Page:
Race is not the only factor in Alabama’s student government elections, of course. (The campus’s student body is more than eighty-five percent white, to start with, which means the majority of Key’s support came from white students.) Oliver ran with heavy support from fraternities and sororities, and the divide between greeks and independents played a major role in the campaign.

But the fact that UA’s student officers have been — and remain — all white has significant consequences for the student government, and the campus as a whole. UA’s student newspaper, the Crimson White, grapples with those consequences in two articles — here and here.

A gay first-year student at Jacksonville State University in Alabama claims that he was rejected by the Pi Kappa Phi fraternity because of rumors about his sexual orientation. On one level, this is an unsurprising story. But on another, as Pam Spaulding notes, it’s very interesting indeed.

Steele Jackson says Pi Kappa Phi blackballed him when rumors that he was gay began to circulate, but chapter president Chris Stokes denies it, saying the frat doesn’t “discriminate based on … any kind of orientation.” In that, Stokes is following the mandates of the fraternity’s national body, which bars discrimination on the basis of sexual orientation.

So Jackson, a gay student at an Alabama state college, was willing to say so publicly. The president of the local chapter of the fraternity he pledged denied explicitly that the frat discriminates against gay pledges. And they both made their statements in an article in their campus newspaper.

As Spaulding says, “this particular story has a lot to offer in terms of observations about life in Red State America and the changes that are under way.”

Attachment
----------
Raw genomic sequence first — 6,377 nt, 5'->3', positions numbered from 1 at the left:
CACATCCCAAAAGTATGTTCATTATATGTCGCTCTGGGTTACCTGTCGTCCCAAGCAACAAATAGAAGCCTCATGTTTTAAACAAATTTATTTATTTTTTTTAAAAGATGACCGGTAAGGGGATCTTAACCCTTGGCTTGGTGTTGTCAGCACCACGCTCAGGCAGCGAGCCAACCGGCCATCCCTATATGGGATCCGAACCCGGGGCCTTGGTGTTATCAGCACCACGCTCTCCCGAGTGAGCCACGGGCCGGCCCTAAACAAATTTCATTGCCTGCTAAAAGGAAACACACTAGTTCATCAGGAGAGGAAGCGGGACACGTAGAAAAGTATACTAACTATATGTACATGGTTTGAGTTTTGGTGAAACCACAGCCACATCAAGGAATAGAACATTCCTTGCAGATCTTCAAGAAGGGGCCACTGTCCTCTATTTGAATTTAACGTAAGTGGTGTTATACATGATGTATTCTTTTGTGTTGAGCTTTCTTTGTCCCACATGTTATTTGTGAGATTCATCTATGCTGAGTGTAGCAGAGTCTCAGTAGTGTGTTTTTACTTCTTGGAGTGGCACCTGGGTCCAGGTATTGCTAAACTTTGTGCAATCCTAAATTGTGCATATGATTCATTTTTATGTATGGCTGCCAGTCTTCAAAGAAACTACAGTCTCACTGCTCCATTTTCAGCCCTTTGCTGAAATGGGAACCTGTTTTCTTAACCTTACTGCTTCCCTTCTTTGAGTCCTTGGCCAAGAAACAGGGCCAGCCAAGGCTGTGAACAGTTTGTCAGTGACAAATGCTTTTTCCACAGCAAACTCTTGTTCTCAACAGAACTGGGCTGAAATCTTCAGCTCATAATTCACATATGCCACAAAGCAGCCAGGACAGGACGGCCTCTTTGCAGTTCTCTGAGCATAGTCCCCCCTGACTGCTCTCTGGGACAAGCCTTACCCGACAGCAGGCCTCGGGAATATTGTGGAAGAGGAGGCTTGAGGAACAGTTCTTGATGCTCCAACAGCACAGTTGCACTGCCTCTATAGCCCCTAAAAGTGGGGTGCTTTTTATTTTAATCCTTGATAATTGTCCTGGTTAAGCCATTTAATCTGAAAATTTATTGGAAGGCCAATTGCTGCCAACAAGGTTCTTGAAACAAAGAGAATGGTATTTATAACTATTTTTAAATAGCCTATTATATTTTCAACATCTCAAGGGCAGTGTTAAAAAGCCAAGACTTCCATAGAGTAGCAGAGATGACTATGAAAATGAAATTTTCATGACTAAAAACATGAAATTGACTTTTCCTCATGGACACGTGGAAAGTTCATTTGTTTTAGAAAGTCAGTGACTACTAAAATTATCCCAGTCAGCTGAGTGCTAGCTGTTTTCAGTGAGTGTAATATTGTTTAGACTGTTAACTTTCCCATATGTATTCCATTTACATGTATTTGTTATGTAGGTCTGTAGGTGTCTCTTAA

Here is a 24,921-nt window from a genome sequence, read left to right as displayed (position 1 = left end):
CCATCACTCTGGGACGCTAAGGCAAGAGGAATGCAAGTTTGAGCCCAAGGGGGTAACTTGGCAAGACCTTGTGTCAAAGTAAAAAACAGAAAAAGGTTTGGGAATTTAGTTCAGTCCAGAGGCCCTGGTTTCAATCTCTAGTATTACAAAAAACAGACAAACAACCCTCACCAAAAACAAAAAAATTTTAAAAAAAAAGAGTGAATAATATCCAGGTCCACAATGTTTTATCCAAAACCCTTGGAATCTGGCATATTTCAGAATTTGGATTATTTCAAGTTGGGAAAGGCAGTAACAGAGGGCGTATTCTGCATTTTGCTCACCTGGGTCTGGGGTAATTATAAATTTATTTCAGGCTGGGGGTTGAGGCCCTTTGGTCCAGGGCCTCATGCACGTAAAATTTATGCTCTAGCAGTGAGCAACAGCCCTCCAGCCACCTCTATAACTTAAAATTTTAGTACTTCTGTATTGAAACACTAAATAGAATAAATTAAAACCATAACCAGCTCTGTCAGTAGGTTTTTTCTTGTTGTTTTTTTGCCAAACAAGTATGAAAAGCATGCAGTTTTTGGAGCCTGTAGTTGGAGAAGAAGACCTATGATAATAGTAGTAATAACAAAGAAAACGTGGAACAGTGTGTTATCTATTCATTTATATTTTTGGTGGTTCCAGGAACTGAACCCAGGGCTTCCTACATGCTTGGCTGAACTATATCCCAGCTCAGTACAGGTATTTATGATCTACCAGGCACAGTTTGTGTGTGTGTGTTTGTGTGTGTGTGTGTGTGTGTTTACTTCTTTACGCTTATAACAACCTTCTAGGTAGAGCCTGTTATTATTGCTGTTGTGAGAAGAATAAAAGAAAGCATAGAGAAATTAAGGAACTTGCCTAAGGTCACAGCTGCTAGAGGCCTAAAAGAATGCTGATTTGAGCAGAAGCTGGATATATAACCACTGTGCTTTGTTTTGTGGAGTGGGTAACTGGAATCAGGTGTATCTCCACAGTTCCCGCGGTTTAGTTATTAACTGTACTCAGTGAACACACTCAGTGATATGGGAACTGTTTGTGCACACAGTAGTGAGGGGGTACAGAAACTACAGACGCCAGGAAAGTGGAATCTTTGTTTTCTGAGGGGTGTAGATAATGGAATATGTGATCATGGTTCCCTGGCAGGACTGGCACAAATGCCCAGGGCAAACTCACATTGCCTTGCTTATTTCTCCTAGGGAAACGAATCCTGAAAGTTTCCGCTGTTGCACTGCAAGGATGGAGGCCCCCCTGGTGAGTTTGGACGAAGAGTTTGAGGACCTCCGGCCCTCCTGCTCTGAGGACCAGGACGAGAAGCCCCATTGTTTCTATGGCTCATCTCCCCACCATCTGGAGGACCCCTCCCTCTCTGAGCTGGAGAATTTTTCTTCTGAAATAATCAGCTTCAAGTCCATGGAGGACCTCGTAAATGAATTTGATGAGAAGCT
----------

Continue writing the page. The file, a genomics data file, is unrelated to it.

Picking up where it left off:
I recently stumbled across an interesting study of hazing in American colleges and universities, released earlier this year. I haven’t had the chance to fully digest it yet, but I thought I’d pass it along.

A few highlights of the executive summary:

55% of college students involved in clubs, teams, and organizations experience hazing.

Hazing occurs in, but extends beyond, varsity athletics and Greek-letter organizations and includes behaviors that are abusive, dangerous, and potentially illegal.

Alcohol consumption, humiliation, isolation, sleep- deprivation, and sex acts are hazing practices common across types of student groups.

In more than half of the hazing incidents, a member of the offending group posts pictures on a public web space.

More students perceive positive rather than negative outcomes of hazing.

In 95% of the cases where students identified their experience as hazing, they did not report the events to campus officials.

Nine out of ten students who have experienced hazing behavior in college do not consider themselves to have been hazed.

The study defines “hazing” quite broadly, and I’m not sure I buy all of its premises, but it’s certainly worth a peek.

About This Blog

n7772graysmall is the work of Angus Johnston, a historian and advocate of American student organizing.